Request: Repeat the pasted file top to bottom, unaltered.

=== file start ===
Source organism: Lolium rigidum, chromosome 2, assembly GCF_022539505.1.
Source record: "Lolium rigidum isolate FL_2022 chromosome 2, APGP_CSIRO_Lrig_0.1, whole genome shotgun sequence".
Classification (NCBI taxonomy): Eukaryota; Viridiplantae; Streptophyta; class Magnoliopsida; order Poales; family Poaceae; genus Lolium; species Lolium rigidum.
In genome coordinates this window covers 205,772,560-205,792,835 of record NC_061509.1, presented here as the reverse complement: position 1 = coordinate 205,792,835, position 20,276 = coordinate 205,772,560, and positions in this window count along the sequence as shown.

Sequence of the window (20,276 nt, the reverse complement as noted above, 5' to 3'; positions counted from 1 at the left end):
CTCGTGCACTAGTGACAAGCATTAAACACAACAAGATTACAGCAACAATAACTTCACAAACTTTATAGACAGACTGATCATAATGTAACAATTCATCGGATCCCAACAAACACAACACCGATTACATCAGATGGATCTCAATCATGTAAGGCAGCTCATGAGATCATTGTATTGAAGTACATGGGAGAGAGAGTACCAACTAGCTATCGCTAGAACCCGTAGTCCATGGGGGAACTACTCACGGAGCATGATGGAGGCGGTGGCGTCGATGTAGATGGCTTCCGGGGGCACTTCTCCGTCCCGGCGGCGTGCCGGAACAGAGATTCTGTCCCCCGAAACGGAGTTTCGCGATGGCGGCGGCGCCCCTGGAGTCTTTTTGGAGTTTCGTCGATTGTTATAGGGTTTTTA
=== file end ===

Source organism: Lolium rigidum, chromosome 2, assembly GCF_022539505.1.
Source record: "Lolium rigidum isolate FL_2022 chromosome 2, APGP_CSIRO_Lrig_0.1, whole genome shotgun sequence".
Classification (NCBI taxonomy): Eukaryota; Viridiplantae; Streptophyta; class Magnoliopsida; order Poales; family Poaceae; genus Lolium; species Lolium rigidum.
In genome coordinates this window covers 205,772,560-205,792,835 of record NC_061509.1, presented here as the reverse complement: position 1 = coordinate 205,792,835, position 20,276 = coordinate 205,772,560, and positions in this window count along the sequence as shown.

Sequence of the window (20,276 nt, the reverse complement as noted above, 5' to 3'; positions counted from 1 at the left end):
CTCGTGCACTAGTGACAAGCATTAAACACAACAAGATTACAGCAACAATAACTTCACAAACTTTATAGACAGACTGATCATAATGTAACAATTCATCGGATCCCAACAAACACAACACCGATTACATCAGATGGATCTCAATCATGTAAGGCAGCTCATGAGATCATTGTATTGAAGTACATGGGAGAGAGAGTACCAACTAGCTATCGCTAGAACCCGTAGTCCATGGGGGAACTACTCACGGAGCATGATGGAGGCGGTGGCGTCGATGTAGATGGCTTCCGGGGGCACTTCTCCGTCCCGGCGGCGTGCCGGAACAGAGATTCTGTCCCCCGAAACGGAGTTTCGCGATGGCGGCGGCGCCCCTGGAGTCTTTTTGGAGTTTCGTCGATTGTTATAGGGTTTTTA